Ben Carson is Mr. Rogers and I don’t want Mr. Rogers in charge of our military and nuclear arsenal just as much as I wouldn’t want the opposite, a reckless buffoon, in charge of it.
I thought the Christie “lets get back to issues” was cheap and contrived. Fiorina/Trump were asked to defend their record and their record is very relevant.
In fairness to the great Baba Wawa (oh wait, whoops), in the interview with Katherine Hepburn (not Jimmy Carter, though she may have asked him something equally moronic) to which you referred, the actress stated something along the lines of wishing she were a tree, to which Barbara responded “What kind of tree?” Still not a stellar question, but idiotic statements don’t exactly inspire thoughtful inquiries.
As far as the article, I had never read the (unrelated) one from 2013 and very much loved it. As far as this one, however … it was also enjoyed.
I hope this finds you well and in (comparatively) good spirits.
Thanks, you’re right. I remembered being irritated by the Carter interview (it ended: “Be wise with us”) and I mixed it up with BW’s other interview that drove me crazy.
Fiorina’s response was probably not pre-scripted since it incorporated Trump’s criticism of Bush’s comment about Women’s health. Or if it was pre-scripted, she did a nice job of spontaneously incorporating Trump’s comment.
That was going to be my point. She probably had a scripted response, but, considering that she pulled in the Bush comment, she either ditched it, or incorporated the Bush stuff to make it look extemporaneous.
I thought that was one of the best moments of the night, because, talking points or not, she was thinking on her feet.
I disagree with some of your observations, but I’ll only address one — I thought CNN did a HORRIBLE job. Indeed, I thought the Fox News crowd asked far better questions. The vast majority of the questions last night were Trump-centric and aimed to try to pick fights and boost ratings.
I am still liking Kasich the most in this field. I know he won’t win, but I think he would be the best choice. Every time Cruz spoke, I wanted to smack him. I don’t agree with Fiorina’s policy positions, but she definitely debates well. She also was very smart in her choice of dress — I thought she really stood out in an elegant way.
That response should have nested there.
Blue suits her. She was also, apparently, the only one not going to a funeral after the debate.
I agree with you about the questions. My praise was for the moderating...keeping order, allotting time and questions, moving things along.
Part of moderating (in my book) means controlling the questions.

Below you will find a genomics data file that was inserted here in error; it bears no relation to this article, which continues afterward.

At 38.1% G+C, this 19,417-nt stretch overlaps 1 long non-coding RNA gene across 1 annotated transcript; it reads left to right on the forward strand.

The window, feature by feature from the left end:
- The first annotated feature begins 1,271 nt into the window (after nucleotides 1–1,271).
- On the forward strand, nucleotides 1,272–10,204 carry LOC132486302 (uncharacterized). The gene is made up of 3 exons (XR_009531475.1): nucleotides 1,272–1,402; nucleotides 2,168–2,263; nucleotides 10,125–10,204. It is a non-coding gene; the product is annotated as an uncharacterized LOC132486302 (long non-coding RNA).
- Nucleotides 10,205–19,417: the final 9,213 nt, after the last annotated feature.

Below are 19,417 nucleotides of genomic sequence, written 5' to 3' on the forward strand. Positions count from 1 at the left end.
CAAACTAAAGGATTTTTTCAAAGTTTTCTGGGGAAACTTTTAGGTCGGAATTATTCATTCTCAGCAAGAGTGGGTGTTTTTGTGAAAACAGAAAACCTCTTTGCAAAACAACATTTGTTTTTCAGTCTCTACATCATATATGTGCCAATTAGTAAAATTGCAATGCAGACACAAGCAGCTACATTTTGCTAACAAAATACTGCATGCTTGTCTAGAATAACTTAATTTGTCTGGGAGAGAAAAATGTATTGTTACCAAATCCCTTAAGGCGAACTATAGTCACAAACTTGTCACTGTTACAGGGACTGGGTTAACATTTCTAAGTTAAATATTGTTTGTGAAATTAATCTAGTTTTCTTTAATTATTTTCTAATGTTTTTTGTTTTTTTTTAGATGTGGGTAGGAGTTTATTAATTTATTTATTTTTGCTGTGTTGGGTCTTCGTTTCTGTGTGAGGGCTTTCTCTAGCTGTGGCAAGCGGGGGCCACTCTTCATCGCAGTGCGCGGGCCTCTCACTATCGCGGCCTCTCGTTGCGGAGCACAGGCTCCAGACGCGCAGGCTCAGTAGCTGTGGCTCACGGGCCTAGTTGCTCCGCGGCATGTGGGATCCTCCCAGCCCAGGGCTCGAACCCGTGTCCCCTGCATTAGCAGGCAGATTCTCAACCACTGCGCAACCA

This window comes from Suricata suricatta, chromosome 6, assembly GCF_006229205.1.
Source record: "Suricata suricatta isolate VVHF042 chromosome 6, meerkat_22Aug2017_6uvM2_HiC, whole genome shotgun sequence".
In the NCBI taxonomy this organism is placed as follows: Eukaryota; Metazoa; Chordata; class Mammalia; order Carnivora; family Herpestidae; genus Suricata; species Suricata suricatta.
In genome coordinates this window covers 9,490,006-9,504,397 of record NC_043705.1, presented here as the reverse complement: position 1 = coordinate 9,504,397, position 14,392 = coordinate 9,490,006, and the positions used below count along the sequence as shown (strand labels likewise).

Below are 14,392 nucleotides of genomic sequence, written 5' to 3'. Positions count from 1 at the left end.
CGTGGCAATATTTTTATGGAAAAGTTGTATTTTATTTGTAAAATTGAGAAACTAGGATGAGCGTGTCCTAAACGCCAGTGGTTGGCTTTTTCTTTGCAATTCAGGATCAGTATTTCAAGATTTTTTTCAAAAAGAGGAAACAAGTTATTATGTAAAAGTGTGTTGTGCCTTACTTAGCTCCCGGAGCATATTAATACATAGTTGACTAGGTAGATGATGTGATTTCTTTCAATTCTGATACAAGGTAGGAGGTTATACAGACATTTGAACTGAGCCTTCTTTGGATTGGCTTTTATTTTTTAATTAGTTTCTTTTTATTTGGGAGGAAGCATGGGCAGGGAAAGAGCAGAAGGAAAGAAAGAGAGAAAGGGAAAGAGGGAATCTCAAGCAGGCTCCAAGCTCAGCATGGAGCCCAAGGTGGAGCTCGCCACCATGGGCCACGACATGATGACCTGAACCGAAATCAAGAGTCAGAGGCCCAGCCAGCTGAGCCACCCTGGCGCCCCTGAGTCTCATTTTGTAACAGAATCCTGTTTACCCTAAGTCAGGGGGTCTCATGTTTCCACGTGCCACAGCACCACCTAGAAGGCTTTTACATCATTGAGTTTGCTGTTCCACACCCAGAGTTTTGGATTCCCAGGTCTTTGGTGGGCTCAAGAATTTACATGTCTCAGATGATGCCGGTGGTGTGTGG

“She also was very smart in her choice of dress — I thought she really stood out in an elegant way.”
Yay, Beth. As complimentary as your remark is (both to her intellect and to her taste) and as un-sexist as it could possibly be (and still talk about appearance), there’s scarcely a male alive who could have gotten away with it in this age known as Period P.C. Well done.
Maybe. I think some of the men could have taken a page from her — they all looked like they were in the same uniform. Men can dress for work and still stand out.
I’ll go further with my compliment of Fiorina — it was very smart of her to wear a dress in general. Many women (Hillary falls into this trap) try to dress like men in the work place. I almost always wear a dress to a business meeting as opposed to a skirt suit or pants suit. It makes me stand out, but I still look professional.
I thought she looked great as well: professional but not asexual, confident, tasteful, with flair. Perfect. She’s a little brittle, and I suspect that she may not wear as well as her clothes. I think she would eat Hillary alive in a debate, though.
Oh, sure, I think she could eat a cabinet for lunch too.
Brittle is the perfect word.
“…and aimed to try to pick fights and boost ratings.”
Meanwhile, in Canada:
Seems to be a bit of a disparity with the time allotted. I thought so too. http://legalinsurrection.com/2015/09/cnns-preference-for-trump-left-scott-walker-in-the-cold/#comments
You are not worthless…..
“Ben Carson is wasting everyone’s time. he seems to think he can earn the Presidency solely by being a black Republican who isn’t Barack Obama.”
-Good Lord Jack,
I have seen you call people racist on this blog for stating far more factual positions than this ‘thought.’ You exhibit many signs of classic liberalism, including name calling and knowing what is in another man’s heart.